“Initially, my family members were against the big investment of US$ 2,360 for purchasing this machine,” said Rafiqul.  “They told me this will be a costly deal,” he added. Previously, Rafiqul would hire 10 laborers for around two weeks to harvest 3.57 hectares of land, which used to cost him around US$ 1,300.

Despite facing resistance at home, Rafiqul bought the reaper anyway, and he didn’t regret it. Even after hiring a machine operator and purchasing fuel, Rafiqul could save around US$ 1,230 in labor costs from harvesting his land in less than two weeks. Additionally, he generated an income of US$ 76 by providing harvesting services to others for one more week.

“The demand for reaper services will increase in the dry season, and if weather conditions remain favorable, more than 20 hectares of land can be harvested by the machine,” said Mohammad Jahangir Jowarder, a reaper operator working with Rafiqul Islam.

The benefits extend beyond the farm and are helping make Rafiqul’s family life more comfortable.  “Earlier, during the harvest season I could not sleep more than three hours per night. I had to prepare at least four meals for ten laborers as well as dry, thresh, pack and store around 80 kg of paddy every day. But this time it’s different. I am able to rest in the evenings – first time in 30 years!” laughed Rafiqul’s wife Shirin Sultana, who originally opposed the decision to invest in the machine. So far, local service providers have supported more than 6,000 farmers with this machine covering 2,200 ha of farm land.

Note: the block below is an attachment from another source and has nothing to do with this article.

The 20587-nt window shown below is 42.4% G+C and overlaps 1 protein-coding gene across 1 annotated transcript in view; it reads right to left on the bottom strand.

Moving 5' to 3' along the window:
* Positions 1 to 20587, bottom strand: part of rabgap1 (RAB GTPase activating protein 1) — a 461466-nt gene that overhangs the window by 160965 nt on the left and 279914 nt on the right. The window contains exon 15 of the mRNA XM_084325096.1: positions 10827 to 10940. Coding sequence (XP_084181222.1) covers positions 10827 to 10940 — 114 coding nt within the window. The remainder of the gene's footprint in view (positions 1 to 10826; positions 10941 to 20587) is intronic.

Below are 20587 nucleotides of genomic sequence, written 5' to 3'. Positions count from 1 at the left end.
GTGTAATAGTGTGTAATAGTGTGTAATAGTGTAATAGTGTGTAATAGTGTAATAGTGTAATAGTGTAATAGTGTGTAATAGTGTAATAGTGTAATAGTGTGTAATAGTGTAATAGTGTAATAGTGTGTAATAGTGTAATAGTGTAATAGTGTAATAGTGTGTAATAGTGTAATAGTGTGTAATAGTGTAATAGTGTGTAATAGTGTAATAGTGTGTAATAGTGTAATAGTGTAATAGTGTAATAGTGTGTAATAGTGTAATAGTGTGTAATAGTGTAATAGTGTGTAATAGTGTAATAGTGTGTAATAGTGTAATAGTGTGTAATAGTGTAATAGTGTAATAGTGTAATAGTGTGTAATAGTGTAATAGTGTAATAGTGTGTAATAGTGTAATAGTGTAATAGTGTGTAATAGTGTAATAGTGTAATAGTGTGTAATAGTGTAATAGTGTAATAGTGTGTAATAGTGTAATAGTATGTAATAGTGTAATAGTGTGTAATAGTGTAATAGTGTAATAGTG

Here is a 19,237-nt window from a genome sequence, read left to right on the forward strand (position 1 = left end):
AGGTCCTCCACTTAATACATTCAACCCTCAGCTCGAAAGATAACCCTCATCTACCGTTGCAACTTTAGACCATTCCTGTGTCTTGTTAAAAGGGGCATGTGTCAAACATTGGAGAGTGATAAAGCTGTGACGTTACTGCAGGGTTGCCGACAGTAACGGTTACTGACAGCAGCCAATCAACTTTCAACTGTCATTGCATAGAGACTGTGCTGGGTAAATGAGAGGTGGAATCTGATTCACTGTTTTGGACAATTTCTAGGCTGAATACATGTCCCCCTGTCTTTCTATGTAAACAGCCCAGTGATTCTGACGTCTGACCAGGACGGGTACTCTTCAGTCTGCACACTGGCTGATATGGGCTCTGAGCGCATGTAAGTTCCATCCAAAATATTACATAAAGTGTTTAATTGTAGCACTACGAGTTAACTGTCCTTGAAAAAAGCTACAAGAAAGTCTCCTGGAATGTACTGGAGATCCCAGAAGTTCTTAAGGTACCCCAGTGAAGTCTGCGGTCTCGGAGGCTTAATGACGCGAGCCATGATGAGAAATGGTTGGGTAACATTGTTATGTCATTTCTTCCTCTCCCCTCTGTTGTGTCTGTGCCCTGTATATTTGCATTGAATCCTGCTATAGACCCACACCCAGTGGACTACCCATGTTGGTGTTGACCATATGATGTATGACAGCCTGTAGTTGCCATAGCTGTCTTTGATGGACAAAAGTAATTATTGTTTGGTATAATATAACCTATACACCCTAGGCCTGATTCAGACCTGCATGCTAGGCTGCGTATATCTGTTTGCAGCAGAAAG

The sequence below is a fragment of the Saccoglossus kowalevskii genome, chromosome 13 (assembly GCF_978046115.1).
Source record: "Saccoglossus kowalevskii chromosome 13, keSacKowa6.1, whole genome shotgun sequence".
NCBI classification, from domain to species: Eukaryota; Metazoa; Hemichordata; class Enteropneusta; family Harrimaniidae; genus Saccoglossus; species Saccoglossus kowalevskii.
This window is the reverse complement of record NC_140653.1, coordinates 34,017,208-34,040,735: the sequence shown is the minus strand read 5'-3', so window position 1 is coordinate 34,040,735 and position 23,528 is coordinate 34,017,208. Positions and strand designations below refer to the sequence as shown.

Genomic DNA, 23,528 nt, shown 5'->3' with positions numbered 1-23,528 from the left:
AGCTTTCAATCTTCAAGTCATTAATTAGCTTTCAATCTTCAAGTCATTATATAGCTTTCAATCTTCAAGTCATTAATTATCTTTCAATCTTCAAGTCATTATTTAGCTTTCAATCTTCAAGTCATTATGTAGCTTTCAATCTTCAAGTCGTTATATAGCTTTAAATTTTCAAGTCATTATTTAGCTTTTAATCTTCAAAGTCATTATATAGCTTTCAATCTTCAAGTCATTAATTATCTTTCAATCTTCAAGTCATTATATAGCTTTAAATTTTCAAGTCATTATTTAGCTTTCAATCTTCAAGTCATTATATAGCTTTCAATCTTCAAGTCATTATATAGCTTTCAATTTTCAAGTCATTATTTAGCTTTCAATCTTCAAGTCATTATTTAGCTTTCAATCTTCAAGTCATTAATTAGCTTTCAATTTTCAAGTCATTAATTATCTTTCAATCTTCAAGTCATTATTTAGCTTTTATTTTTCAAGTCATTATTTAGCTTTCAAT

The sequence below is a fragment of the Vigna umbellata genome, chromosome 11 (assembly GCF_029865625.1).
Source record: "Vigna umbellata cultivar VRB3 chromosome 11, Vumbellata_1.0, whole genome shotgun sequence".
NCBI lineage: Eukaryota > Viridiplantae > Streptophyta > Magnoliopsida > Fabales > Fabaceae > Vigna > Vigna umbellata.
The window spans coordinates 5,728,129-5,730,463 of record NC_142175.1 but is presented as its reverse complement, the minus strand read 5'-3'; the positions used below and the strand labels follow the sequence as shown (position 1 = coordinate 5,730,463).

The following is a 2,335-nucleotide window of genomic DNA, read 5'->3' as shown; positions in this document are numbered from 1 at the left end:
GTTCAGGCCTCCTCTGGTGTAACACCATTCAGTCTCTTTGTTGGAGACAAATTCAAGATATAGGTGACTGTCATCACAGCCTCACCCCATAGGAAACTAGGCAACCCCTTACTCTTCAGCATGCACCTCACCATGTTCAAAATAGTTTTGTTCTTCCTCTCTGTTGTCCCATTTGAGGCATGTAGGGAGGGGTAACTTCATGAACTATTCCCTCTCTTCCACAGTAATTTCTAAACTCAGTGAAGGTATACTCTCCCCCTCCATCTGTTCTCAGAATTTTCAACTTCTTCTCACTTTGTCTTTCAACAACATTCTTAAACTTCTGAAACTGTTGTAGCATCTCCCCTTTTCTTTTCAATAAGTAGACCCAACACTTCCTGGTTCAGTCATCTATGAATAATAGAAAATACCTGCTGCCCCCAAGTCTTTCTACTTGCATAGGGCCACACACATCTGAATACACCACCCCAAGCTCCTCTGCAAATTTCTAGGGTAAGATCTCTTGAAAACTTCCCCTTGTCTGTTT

“The reaper is fast becoming popular among farmers. In short time, 55 local service providers have bought the reaper and harvested more than 2,000 hectares of land of more than 6,000 farmers,” said Subrata Chakrabarty, Project Manager, CSISA-MI. “It can be the most extensively used technology for rice and wheat harvesting in the next five years in Bangladesh,” he added.